When I bought this book from the used bookstore where I often buy my Star Trek paperbacks, the clerk offhandedly said “Oh, cool, Greg Bear” like I’m supposed to know who that is. In fact, Greg Bear has, at that same bookstore, an entire row of a shelf in the science fiction section filled solely with books written by him, so there’s no doubt he’s a highly prolific author who’s probably done something cool. This, however, is his only Star Trek novel. Is there a reason for that? Usually, there is.
Tag: annoying civilian
Well, it’s the first review of the new year, and we here at Deep Space Spines wish you the best of luck in sticking to your resolutions and working toward being the best “you” that you can be. I may be biased, but if you’re looking for ideals to guide you on your path, you can do a lot worse than to copy Star Trek. I just hope that for you and yours, 2018 turns out to be more Yesterday’s Son and not so much Mutiny on the Enterprise.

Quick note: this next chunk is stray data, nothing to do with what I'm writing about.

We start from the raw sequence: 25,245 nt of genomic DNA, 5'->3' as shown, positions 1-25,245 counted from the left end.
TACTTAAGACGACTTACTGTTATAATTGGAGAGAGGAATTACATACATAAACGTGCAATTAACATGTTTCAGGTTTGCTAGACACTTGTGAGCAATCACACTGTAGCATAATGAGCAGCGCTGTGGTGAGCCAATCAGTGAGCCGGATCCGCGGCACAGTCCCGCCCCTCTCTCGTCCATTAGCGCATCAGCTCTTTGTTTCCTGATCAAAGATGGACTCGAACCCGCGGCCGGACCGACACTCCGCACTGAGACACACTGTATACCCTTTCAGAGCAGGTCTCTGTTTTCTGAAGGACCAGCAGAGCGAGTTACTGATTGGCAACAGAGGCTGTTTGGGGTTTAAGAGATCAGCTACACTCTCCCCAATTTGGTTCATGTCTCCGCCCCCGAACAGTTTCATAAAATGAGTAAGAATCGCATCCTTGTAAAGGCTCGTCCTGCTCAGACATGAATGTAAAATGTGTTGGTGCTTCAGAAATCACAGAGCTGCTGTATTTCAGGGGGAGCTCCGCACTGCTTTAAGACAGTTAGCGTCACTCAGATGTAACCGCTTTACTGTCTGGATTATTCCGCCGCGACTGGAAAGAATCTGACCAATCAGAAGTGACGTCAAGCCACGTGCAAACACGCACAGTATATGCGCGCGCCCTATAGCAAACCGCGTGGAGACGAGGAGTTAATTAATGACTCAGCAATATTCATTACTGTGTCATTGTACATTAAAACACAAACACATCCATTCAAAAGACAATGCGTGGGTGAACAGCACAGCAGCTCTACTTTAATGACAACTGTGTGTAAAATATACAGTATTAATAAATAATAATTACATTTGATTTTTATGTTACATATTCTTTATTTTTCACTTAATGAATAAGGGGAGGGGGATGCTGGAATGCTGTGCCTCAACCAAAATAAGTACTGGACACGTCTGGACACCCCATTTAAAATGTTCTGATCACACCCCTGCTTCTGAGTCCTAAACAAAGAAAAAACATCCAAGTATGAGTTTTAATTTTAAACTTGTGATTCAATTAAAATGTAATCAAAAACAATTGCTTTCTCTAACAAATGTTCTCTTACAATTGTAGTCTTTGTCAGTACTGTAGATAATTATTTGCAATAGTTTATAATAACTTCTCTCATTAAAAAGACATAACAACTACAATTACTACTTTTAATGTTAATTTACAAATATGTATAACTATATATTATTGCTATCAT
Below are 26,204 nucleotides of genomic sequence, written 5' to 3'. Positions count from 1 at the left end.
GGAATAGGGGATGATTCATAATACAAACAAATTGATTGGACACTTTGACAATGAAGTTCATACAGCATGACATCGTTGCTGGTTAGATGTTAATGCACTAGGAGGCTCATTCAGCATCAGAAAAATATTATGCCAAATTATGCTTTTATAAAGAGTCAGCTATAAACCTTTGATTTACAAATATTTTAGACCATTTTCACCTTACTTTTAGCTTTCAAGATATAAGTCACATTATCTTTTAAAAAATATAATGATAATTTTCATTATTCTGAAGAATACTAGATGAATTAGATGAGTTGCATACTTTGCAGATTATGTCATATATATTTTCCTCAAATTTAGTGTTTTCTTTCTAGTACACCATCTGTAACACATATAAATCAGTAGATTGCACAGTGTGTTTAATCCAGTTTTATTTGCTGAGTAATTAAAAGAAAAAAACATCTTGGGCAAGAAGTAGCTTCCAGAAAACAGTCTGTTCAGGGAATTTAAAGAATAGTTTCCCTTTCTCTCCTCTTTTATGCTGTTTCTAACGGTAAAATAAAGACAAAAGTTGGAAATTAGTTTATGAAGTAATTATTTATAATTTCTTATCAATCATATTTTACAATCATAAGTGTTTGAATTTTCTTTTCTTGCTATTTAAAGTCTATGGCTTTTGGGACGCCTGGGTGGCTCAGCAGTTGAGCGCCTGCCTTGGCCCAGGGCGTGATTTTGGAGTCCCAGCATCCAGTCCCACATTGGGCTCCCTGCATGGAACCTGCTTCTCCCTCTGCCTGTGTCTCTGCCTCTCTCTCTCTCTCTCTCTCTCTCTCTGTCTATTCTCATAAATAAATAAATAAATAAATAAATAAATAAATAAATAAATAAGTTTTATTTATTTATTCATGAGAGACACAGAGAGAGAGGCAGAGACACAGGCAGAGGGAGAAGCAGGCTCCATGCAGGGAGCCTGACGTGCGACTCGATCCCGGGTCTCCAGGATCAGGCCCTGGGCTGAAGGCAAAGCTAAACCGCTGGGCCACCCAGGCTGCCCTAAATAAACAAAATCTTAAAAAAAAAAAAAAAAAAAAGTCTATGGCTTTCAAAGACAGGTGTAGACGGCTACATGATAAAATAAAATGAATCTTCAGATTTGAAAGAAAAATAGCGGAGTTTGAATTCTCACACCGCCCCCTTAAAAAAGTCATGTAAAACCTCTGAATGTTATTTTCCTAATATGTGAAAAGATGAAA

Ah yes, Sondra Marshak and Myrna Culbreath, authors of The Prometheus Design. Man, that was a rough book to get through. Kirk really took a beating in that one. Well, I certainly hope nothing like that happens in this book.
Page 8: The Ambassador smiled ironically. “Have you considered my servant Job?” he quoted.
There are some episodes of Star Trek where Kirk rekindles a relationship with an old flame. There are other episodes where the crew meets a once-respected hero or mentor figure, only to realize that person has gone completely cuckoo for Cocoa Puffs. And there are still other episodes where they’re burdened with a civilian who snoops around and asks too many questions and throws their weight around and is totally overwhelming and annoying and in the way all the time.
The Entropy Effect contains all of those tropes, plus time travel.